It seemed to be having trouble forcing what it must have eaten earlier down that long neck. At times I could even see a strange shape jutting out its long curving neck. Then it would gack and stretch its neck up and down, in and out, then do it again and again and again. Finally, the strange shape smoothed out into an more or less ordinary Egret neck shape, and it quit gagging and gacking.
I can usually expect a certain crow to be perching in a certain tree up from the lower steps toward the spillway and the dam. This is the crow.
First time I noticed it over there, I thought it might be a hawk, and I tried shooting from several differing angles and distances — me leaning out from the fenced-in area that only recently got put back after they just left it, and a big fence around it, so I couldn't hang-out from my favorite lake perch, after it got washed away by another one of our 100-year floods. But it wasn't a hawk, it was this very crow. Now that the Rocket Launcher is back in business, I can get in so much closer and more detail.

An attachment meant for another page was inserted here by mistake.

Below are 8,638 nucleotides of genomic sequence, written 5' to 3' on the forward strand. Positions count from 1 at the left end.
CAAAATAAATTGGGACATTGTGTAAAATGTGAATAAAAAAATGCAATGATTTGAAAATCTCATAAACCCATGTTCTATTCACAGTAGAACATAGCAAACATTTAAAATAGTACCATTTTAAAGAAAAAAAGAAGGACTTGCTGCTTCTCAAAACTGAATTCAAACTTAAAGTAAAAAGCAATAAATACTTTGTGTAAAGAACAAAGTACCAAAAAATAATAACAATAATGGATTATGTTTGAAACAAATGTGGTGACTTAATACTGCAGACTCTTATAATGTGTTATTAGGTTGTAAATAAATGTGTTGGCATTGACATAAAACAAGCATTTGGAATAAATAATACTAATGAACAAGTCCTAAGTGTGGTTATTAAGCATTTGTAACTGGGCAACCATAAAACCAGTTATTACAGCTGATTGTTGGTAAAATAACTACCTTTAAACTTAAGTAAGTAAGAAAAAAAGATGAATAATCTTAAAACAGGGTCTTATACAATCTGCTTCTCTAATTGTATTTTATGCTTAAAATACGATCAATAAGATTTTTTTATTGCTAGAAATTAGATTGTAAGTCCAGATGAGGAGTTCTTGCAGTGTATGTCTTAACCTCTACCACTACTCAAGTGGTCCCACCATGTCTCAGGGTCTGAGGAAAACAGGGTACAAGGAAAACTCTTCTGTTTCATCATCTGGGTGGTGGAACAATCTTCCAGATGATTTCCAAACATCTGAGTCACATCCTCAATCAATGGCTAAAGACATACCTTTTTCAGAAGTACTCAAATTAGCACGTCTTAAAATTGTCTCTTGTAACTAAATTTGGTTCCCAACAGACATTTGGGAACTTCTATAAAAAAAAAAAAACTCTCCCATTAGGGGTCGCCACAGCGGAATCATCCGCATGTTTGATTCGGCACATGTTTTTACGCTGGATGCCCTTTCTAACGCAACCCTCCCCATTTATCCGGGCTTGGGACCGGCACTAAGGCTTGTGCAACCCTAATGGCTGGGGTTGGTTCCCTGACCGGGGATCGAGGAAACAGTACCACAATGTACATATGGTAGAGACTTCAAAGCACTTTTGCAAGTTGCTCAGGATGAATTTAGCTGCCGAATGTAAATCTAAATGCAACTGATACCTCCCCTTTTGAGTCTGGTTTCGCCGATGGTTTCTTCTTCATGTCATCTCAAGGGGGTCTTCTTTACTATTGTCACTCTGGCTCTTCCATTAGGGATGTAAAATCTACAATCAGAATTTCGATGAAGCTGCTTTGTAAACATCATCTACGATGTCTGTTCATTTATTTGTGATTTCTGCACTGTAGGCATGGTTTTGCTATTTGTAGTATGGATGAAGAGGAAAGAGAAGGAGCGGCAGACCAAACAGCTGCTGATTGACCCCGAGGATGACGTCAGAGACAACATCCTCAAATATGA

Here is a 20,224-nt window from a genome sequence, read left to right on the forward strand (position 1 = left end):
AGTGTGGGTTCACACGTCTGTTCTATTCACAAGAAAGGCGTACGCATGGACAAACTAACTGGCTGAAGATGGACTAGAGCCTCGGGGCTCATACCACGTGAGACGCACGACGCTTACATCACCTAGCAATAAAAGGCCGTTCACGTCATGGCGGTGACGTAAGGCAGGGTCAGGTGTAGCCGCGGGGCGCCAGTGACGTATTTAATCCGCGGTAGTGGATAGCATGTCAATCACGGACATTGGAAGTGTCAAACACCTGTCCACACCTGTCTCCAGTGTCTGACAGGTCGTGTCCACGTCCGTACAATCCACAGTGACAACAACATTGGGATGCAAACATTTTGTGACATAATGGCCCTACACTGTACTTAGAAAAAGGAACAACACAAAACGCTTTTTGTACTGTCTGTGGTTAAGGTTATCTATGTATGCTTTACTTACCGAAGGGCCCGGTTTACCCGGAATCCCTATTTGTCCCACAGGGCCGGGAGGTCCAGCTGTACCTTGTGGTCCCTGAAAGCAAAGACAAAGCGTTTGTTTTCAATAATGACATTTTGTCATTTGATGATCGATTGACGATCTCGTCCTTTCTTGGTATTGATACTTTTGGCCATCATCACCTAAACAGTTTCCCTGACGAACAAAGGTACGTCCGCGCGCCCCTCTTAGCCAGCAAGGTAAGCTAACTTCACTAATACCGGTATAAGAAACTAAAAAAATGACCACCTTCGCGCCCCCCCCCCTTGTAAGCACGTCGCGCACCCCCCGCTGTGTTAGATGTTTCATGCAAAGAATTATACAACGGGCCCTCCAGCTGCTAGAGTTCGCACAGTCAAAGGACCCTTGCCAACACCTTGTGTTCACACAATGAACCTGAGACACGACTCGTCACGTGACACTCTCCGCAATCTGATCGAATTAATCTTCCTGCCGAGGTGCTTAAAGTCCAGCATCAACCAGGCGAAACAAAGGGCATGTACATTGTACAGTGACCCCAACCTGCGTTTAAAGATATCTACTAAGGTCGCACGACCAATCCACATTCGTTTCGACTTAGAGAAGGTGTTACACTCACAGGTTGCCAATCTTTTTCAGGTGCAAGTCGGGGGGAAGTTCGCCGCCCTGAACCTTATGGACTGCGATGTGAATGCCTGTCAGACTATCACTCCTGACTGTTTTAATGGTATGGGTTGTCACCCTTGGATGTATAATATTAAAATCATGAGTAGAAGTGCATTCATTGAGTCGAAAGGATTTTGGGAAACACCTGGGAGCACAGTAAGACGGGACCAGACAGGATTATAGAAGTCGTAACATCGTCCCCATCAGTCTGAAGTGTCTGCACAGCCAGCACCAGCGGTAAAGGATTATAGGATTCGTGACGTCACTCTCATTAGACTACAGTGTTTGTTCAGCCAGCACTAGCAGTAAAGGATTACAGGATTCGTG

Out in Sunset Bay. If I'd looked carefully and noticed that it was either a Neotropic Cormorant (tip off being the sideways white V aligned with the back of the orange part of its bill, and not the usual Double-crested Cormorant we are inundated by from here to January. As usual, any identification here is very possibly wrong.
The same 18 pelicans in Sunset Bay today as there has been since five of the 23 then-current residents took wing to join the 50 or so pelicans that flew me over while I was glued into photographing the five, so I missed the 50 altogether, and they seem to have flown off somewhere else. I keep wondering whether the eight pelicans that Rogers Wildlife Rehabilitation released last May just one month after our usual contingent of 70 pelicans flew off toward the northwest last April, may be throwing off other pelicans who might otherwise decide to settle here for the winter.